The Collaborative Response Model (CRM) that we currently see in place in some of our EICS schools began in its infancy as an extension of an Elk Island Catholic Schools AISI Year 5 project. (For a short video on the process take a look at http://jigsawlearning.ca/collaborative-response-at-madonna-catholic-school/ )
Much of this work is accredited to the research, practice and implementation of Kurtis and Lorna Hewson who presented to EICS in 2013 as part of the work of AISI, cycle five. The goal, not that of a silver bullet, but to “ help schools make sure that all students are engaged learners and that no child slips through the cracks” (Hewson, 2015). The CRM process is not a substitute for quality teaching, but provides a means for staff to collaborate and provide quality interventions, strategies and accommodations to ensure that every child who presents as a concern to staff has their needs addressed to support their learning.
Collaborative, school-based professional learning is the most effective process for ensuring that adult learning positively affects student learning. Learning Forward’s belief is that in a learning system, the school is the primary center of learning, and teachers learn best with and from one another (Manning, 2018).
The process at Our Lady of the Angels, and at Madonna Catholic was built on the foundation of providing supports for students and building the capacity of staff. Within the framework, conversations and situations then emerged and admin realized these too needed to be addressed. For example, when the population of immigrant families began to grow in the school it became evident that not only did our ESL students need supports, but also our teachers needed the professional development and supports to implement ELL strategies in the classroom. As teachers and educational assistants grew in their practice and efficacy, student success rose.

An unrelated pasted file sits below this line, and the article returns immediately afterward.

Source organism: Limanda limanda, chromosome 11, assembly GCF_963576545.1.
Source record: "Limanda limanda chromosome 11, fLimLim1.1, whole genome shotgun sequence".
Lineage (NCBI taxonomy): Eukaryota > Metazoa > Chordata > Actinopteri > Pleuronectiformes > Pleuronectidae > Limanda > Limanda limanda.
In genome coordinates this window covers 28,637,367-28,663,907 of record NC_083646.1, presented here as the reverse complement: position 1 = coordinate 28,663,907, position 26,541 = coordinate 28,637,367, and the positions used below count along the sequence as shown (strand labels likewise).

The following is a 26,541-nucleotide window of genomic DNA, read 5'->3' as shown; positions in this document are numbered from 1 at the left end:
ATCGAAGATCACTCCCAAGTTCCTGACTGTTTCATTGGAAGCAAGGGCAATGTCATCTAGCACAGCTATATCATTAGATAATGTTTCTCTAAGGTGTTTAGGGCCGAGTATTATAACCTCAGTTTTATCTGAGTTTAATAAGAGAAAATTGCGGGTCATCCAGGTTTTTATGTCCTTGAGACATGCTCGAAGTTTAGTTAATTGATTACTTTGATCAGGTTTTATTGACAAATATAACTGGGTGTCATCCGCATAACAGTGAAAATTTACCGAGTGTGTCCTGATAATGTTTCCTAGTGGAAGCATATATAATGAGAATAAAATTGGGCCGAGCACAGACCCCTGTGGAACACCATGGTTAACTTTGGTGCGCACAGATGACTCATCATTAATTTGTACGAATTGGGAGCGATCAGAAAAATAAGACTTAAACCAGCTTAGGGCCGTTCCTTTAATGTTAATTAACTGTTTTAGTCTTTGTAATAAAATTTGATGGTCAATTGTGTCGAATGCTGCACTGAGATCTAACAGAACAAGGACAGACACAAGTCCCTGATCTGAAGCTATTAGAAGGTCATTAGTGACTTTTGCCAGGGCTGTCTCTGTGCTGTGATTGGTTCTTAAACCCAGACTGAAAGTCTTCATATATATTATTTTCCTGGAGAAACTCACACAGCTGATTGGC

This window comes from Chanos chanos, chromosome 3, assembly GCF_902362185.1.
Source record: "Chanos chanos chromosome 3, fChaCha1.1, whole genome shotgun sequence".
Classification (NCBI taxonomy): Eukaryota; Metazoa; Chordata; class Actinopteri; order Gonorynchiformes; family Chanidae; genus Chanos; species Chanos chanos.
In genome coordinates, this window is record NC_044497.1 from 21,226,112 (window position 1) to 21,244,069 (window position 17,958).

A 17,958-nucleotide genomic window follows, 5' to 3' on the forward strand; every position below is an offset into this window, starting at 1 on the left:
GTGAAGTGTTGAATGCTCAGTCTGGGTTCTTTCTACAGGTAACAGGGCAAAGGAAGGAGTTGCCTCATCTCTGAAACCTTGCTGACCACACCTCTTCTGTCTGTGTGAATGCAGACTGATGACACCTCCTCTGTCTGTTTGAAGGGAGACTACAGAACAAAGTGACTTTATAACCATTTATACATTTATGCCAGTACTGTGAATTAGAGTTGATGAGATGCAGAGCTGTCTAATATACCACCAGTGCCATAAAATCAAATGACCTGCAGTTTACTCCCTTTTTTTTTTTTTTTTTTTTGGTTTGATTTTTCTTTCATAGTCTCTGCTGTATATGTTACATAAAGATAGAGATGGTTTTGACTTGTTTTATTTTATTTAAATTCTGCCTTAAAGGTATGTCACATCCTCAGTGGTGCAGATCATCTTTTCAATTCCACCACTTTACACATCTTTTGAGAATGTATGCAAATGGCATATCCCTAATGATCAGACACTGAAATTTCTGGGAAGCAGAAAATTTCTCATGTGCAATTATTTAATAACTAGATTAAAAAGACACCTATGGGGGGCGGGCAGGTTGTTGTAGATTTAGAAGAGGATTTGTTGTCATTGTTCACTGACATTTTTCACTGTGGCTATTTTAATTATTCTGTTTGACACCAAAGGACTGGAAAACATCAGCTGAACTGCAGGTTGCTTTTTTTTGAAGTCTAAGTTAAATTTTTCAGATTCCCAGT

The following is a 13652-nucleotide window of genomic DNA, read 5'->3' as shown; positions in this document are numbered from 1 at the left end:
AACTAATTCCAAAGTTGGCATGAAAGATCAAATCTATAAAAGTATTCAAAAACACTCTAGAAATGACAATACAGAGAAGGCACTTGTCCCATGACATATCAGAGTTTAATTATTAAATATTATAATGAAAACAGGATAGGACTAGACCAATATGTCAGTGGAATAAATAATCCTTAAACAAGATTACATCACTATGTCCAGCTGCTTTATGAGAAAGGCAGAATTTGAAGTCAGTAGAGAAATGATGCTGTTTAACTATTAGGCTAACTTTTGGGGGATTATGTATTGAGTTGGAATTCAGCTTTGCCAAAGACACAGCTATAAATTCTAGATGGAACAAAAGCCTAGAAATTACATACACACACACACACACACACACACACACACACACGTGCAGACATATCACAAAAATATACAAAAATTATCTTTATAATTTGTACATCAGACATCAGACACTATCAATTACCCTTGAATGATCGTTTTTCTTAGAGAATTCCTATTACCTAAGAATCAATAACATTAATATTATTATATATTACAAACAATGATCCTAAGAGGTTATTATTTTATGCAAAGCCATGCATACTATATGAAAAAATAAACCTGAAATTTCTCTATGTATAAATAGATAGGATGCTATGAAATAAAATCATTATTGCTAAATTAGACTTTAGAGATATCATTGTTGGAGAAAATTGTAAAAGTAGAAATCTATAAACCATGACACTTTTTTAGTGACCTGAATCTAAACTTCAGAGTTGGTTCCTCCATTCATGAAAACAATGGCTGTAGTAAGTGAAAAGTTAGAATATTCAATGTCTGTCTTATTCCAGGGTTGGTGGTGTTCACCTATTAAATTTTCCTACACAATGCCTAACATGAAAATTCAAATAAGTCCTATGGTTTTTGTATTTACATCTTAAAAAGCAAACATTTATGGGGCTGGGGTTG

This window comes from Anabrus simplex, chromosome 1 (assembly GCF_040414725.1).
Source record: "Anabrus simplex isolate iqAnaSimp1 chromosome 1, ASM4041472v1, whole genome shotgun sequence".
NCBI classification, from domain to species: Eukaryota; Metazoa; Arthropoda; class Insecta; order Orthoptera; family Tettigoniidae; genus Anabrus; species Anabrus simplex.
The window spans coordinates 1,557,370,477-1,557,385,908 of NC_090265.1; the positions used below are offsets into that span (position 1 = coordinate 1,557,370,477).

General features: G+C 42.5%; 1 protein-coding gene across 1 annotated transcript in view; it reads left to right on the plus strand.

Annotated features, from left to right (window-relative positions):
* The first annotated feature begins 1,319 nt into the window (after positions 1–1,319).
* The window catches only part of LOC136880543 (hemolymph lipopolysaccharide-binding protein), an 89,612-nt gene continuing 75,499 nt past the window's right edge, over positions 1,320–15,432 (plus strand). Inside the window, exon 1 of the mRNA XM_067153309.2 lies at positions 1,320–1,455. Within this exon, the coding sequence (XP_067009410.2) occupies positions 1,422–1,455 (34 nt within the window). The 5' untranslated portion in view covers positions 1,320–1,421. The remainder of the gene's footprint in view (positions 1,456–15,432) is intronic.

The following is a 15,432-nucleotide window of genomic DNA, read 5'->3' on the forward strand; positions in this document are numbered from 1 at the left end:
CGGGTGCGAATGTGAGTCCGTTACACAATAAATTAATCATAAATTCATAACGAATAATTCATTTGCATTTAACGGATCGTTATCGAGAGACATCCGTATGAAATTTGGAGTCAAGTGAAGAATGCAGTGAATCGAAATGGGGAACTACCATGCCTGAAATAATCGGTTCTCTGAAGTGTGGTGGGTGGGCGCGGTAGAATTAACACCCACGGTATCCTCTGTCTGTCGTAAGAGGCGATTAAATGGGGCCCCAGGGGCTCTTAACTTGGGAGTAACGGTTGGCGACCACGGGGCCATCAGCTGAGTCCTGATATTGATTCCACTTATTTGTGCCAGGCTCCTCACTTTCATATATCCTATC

The process of CRM brings with it additional success stories. As teachers utilized embedded time to work together with their colleagues, shared their best practices, developed assessments, dug through data, met with consultants and could talk about what was happening in their current grade, with current students, and just-in-time scenarios they grew professionally and the culture of the school changed.
Teachers don’t know what they don’t know. As leaders in our buildings we have the ability to affect grassroots practices in our schools and in our classrooms. The CRM process is for district and school leaders and those who are interested in restructuring educational systems to identify, respond to, and support learners and the teachers working with them (Hewson 2016).
Leadership and Best Practices for CRM
Only principals who are equipped to handle a complex, rapidly changing environment can implement the reforms that lead to sustained improvement in student achievement. And at the heart of school capacity are principals focused on the development of teachers’ knowledge and skills, professional community, program coherence, and technical resources. Fullan, 2002
We all understand the complex, diverse classrooms that our teachers now work in. Coupled with goals, initiatives and expectations set forth by the Ministry and our school division, as leaders we have the daunting task of trying to fit all the pieces together. However putting all the pieces together does not guarantee that school improvement and student achievement will improve. School improvement depends on principals who can foster the conditions necessary for sustained education reform in a complex, rapidly changing society (Fullan 2002). This is where the CRM model fits in.
As school leaders we are bombarded daily with requests for our time and duties that we rarely have time to complete. However, I remember one of my mentors saying “You can choose to look busy and efficient by ‘majoring in the minors’, or truly working to make a difference for your students and staff by making a commitment to ‘major in the majors’. This has stuck with me for many years, and when trying to prioritize what needs to happen in my school, whether it be setting a to do list for a particular day, week or school year or longer, I always weigh the task at hand with this simple principle. Will that task be just ‘busy work’ that makes it appear that I am engaged and focused on school improvement? Or is the task at hand something that truly is major and will make a difference in school culture by improving the conditions for staff and students that enhances learning and achievement? Granted, there are always the minors that can be labeled as major on a particular day or days. I think of the managerial issues that we are all faced with and are crucial to our roles as leaders, balancing budgets, hiring staff, issues with students or parents. However when these become our only focus – day in and day out, we are managing leading, not leading to affect change.